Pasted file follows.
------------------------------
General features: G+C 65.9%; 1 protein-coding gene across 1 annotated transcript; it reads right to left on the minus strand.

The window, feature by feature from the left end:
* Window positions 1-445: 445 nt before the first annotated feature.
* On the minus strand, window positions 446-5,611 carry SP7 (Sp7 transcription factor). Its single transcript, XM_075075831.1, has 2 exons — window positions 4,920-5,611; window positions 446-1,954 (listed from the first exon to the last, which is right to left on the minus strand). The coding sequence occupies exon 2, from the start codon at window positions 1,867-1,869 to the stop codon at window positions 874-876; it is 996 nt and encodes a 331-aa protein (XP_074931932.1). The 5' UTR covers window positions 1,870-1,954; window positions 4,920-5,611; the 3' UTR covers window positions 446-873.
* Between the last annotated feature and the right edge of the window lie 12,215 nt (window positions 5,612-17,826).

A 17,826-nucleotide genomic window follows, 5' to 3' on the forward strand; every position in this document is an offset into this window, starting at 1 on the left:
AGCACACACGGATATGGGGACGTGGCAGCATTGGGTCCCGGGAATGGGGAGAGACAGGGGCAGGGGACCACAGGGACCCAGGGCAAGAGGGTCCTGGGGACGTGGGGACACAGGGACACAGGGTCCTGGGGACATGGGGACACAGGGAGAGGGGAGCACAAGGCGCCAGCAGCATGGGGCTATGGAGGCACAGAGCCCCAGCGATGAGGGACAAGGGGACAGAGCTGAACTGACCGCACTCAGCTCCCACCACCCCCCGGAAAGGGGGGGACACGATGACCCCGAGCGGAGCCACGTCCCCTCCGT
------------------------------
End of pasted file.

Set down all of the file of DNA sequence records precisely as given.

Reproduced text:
General features: G+C 65.9%; 1 protein-coding gene across 1 annotated transcript; it reads right to left on the minus strand.

The window, feature by feature from the left end:
* Window positions 1-445: 445 nt before the first annotated feature.
* On the minus strand, window positions 446-5,611 carry SP7 (Sp7 transcription factor). Its single transcript, XM_075075831.1, has 2 exons — window positions 4,920-5,611; window positions 446-1,954 (listed from the first exon to the last, which is right to left on the minus strand). The coding sequence occupies exon 2, from the start codon at window positions 1,867-1,869 to the stop codon at window positions 874-876; it is 996 nt and encodes a 331-aa protein (XP_074931932.1). The 5' UTR covers window positions 1,870-1,954; window positions 4,920-5,611; the 3' UTR covers window positions 446-873.
* Between the last annotated feature and the right edge of the window lie 12,215 nt (window positions 5,612-17,826).

A 17,826-nucleotide genomic window follows, 5' to 3' on the forward strand; every position in this document is an offset into this window, starting at 1 on the left:
AGCACACACGGATATGGGGACGTGGCAGCATTGGGTCCCGGGAATGGGGAGAGACAGGGGCAGGGGACCACAGGGACCCAGGGCAAGAGGGTCCTGGGGACGTGGGGACACAGGGACACAGGGTCCTGGGGACATGGGGACACAGGGAGAGGGGAGCACAAGGCGCCAGCAGCATGGGGCTATGGAGGCACAGAGCCCCAGCGATGAGGGACAAGGGGACAGAGCTGAACTGACCGCACTCAGCTCCCACCACCCCCCGGAAAGGGGGGGACACGATGACCCCGAGCGGAGCCACGTCCCCTCCGT